A computer engineer from Russia has volunteered for the world’s first human head transplantation. The search for a volunteer was announced in February 2015 by Italian surgeon Dr. Sergio Canavero from the Turin Advanced Neuromodulation Group (TANG).
The scientist started his project named HEAVEN-GEMINI in July 2013. HEAVEN stands for head anastomosis venture. Since then Dr. Canavero has been preparing for the human head transplantation procedure. He is confident in the possible success of the unique surgery. However, to prove his theory in practice the scientist needed a volunteer who was ready to give his head and, in return ultimately get a new body.
Surprisingly such a volunteer was found in Russia. A 30-year-old computer engineer from Vladimir city (Russia) contacted the scientist. For the Russian man, Valery Spiridonov, head transplantation is the only hope for a better life. Valery is suffering from a very rare muscle-wasting disorder called Werdnig-Hoffman disease. It was diagnosed by doctors when Valery was at the age of 1. At a certain point, the man’s body stopped developing. Now Valery has a head of a 30-year-old man, and the body of a child.
I can hardly control my body now. I need help every day, every minute. I am now 30 years old, although people rarely live to more than 20 with this disease, Valery Spiridonov says.
HEAVEN-GEMINI project is probably the only chance for the Russian man to live, and to live with a new healthy, well-developed human body. The surgery of head transplantation is planned for the year 2017. Valery’s family support him and hope in Dr. Canavero’s success.
Meanwhile the doctor explains how the head transplantation will be conducted. It is estimated that surgery will involve 100 surgeons and will last for about 36 hours. The head will be connected with the body of a braindead man by spinal cord fusion. Donor’s head will be detached from its native body with an “ultra-sharp blade” to minimize the possible damage of the spinal cord sustains. To ensure the better fusion of spinal cord with head sustains, Dr. Canavero will use polyethylene glycol or chitosan.
When the surgery is over, transplantation procedure will continue. The donor will be kept in coma for three-four weeks. During this time electrical stimulation will be given to the spinal cord by implanted electrodes. This is meant to boost the new nerves connections.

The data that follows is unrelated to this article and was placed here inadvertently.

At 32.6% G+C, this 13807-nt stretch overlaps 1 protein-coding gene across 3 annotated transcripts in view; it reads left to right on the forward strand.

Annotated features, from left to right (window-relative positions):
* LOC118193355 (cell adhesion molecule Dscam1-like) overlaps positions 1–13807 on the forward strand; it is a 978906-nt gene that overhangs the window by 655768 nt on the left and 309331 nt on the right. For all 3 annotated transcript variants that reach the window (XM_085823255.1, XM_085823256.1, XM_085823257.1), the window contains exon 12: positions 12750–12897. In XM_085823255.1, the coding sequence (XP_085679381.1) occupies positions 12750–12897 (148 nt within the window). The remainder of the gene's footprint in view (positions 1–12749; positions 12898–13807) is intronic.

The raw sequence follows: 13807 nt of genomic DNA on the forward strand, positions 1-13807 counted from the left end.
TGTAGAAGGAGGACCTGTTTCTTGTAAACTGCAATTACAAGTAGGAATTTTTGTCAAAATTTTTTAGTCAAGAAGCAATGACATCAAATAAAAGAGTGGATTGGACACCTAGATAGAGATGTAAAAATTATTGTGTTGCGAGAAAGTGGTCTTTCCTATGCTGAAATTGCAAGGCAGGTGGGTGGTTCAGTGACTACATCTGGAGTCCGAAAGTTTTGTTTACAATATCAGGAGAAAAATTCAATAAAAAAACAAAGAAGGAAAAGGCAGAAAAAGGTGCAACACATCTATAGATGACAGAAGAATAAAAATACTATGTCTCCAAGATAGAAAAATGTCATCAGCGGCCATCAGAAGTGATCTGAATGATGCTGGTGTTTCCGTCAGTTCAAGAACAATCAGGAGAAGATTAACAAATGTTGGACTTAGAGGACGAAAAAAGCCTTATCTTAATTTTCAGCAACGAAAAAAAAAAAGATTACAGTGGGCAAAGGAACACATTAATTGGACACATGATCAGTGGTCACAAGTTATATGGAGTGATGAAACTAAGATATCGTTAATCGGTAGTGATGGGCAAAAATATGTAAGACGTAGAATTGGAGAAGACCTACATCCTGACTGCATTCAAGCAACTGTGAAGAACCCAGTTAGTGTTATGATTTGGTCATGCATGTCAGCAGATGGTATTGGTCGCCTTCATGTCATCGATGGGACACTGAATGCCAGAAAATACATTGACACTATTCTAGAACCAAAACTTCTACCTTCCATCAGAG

When the patient is returned back to consciousness, he will have to undergo a long-lasting physical therapy. The man with a new body will have to learn how to walk and sit. In brief, he will have to learn controlling his new body. Dr. Canavero sets a period of one year for this.
The doctor, however, is aware of risks and talks about the two key dangers that may await them during the project realisation:
- reconnecting the severed spinal cord;
- immune system of the body can reject the new head.
At the same time, the scientist gives examples of experiments conducted on animals which can be considered relatively successful. There was a case when a head of a monkey was transplanted to a new monkey’s body. The animal remained alive for three days after the surgery. Chinese scientists were more lucky. They could successfully transplant a head of a mouse to another mouse’s body.
What science is working on, the religion has already explained. The mention of head transplantation can be found in Indian holy book of Ramayana which is the most ancient epic of the world. One of its stories is about a boy Ganesh who had a human body and the head of an elephant. The point is that he was not born like this but became such by an act of “head transplantation”. Ganesh was a son of Shiva and Parvati. By some circumstances Shiva was not aware of this and had to fight the boy. During the fight, he had cut of the boy’s head. Eventually, having discovered the boy was his son, Shiva attached a head of elephant to his killed child and made him alive.